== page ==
Classical Bows
Classical (transitional) Violin and Viola

By this I mean bows made between 1750 and 1800, regardless of model. Most however, have a high tip, and are long sonata bows. Many survive with the screw mechanism which appeared by 1740, but only became popular later in the 18th century. Many bows which appear to be elongated baroque models with screw adjuster are now understood to be quite late examples, made after 1770, or sometimes earlier bows which have been refitted with the screw adjuster.


This baroque pattern classical bow is based on an original in the Victoria and Albert Museum, dating from about 1780. It is a long sonata bow with late 18th century modifications, screw button, faceted frog and a pronounced camber. I have made many bows on this model because of its general utility and simplicity of design. It is not, however, a baroque bow in the strictest sense. Excellent for late 18th century music from CPE Bach through Mozart. Snakewood or Swartzia, 52-54 grams for violin, 55-58 grams for viola.


After "Betts." I have seen several of these, which tend to be lighter and longer than those contemporary bows labeled "Dodd." (Also available in a cello copy.) Most originals have ivory frogs and unusual "banjo-peg" button. This copy is from Bania wood, but satine, pernambuco, and other woods work well. Ideally about 48-50 grams for violin. This is a viola example at about 56-60 grams.


Particularly beautiful and ornate bow after one of France's master makers. I have seen several bows by this maker and others who work in a similar style, (see the bania bow below.) Dating from about 1770 this snakewood example is crisp and fast in articulation while having great sustaining power. Bright, focused sound.


Excellent French classical bow, dating from 1760 or later. Again, I have seen several bows of similar design. Originals are pernambuco, snakewood and swartzia species, with differences in head and tip height to suit the wood. As with the Meauchand above, the player's thumb rests on the flat face of the bow in front of the frog. Some, including myself, find this very comfortable, others find it a difficult adjustment. All examples are made with fossil ivory frog and tip liner. Swartzia wood, violin, about 52 grams.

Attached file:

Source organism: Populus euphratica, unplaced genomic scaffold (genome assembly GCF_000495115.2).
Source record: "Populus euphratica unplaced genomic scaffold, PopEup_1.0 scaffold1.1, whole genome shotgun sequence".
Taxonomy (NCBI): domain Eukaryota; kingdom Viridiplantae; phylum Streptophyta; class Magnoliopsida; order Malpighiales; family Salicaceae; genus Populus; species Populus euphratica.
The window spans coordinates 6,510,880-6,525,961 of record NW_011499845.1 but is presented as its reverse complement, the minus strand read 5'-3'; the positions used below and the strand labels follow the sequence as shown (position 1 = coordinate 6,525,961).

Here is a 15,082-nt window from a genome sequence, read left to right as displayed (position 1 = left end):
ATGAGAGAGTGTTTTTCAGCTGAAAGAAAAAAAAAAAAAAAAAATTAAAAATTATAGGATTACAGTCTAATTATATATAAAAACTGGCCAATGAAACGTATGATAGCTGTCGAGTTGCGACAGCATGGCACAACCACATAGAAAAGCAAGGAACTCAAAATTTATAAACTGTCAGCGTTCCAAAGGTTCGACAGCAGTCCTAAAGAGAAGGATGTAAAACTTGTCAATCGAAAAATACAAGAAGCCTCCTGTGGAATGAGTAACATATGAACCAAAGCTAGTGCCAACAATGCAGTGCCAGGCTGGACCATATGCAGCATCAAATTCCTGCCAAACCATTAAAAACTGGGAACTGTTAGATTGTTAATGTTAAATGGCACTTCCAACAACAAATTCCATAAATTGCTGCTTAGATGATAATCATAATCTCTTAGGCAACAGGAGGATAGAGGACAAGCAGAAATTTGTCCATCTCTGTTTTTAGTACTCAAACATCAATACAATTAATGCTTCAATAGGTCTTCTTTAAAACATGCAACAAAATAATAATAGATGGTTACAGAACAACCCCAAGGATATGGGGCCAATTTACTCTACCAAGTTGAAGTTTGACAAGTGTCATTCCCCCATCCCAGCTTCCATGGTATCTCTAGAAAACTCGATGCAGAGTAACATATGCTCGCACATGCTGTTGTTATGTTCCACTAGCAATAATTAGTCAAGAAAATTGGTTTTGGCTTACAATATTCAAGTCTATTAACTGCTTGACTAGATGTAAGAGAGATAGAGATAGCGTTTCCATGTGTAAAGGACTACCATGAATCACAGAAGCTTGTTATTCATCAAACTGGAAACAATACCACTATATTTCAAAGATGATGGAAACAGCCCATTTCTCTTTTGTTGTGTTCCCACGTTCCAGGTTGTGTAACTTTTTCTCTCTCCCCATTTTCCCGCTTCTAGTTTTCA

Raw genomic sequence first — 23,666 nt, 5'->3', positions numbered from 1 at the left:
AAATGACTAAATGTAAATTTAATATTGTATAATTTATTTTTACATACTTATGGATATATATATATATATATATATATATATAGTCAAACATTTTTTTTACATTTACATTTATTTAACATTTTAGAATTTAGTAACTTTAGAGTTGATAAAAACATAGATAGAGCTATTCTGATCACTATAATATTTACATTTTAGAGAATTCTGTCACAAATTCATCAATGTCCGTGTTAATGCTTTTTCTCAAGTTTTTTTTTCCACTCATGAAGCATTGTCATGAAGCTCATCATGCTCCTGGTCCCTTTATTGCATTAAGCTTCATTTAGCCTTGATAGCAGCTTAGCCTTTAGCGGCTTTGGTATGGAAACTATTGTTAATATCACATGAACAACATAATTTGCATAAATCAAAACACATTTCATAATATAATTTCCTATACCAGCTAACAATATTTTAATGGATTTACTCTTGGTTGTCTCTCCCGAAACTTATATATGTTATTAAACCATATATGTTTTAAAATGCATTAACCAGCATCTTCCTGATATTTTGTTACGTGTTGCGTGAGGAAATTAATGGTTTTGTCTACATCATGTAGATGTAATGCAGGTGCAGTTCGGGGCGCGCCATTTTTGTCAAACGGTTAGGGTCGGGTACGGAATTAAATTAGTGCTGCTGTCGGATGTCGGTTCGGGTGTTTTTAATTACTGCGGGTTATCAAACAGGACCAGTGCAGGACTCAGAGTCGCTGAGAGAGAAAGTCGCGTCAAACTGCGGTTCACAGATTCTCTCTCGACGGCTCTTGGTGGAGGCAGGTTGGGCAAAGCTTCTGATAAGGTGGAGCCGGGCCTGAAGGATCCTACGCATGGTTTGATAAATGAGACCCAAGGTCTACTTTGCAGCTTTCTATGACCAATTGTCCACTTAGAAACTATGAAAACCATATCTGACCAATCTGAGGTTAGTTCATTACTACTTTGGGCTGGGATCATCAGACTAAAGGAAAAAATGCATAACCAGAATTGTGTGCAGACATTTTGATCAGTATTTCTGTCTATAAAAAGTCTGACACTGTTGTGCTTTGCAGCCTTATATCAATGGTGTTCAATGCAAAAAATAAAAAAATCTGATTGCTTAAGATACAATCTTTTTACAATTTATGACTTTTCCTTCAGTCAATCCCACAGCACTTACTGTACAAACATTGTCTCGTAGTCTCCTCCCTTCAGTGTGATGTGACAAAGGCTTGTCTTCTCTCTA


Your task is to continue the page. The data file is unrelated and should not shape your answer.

The original violin bow, perhaps dating from about 1790-1800, is a particularly well crafted Dodd, with an octagonal stick and button. Such a bow is excellent for early Romantic repertoire, from Beethoven and Schubert to Mendelssohn, and indeed, were it not for the open frog, would be appropriate for all modern use. An unusually strong and clear sounding model, available in rare Pernambuco or Swartzia species. The pictured example is my heavier version for viola, at about 58 grams. The violin original is 53 grams.

"Early Tourte"

Early Tourte. I have seen several similar original examples. This one is from the Beare's shop in London, England. One of my favorite bows to make. Carefully selected Pernambuco or rare Swartzia species, as in this example. Excellent for late 18th and early 19th century music. They tend to be light for violin, 48-52 grams. The bow pictured is a particularly strong light swartzia wood with mammoth ivory frog, octagonal button and silk/gold tinsel winding. (Controversy continues as to the identity of various makers using an original Tourte brand. I simply call all these Tourte family, pre-modern bows, "Early Tourte."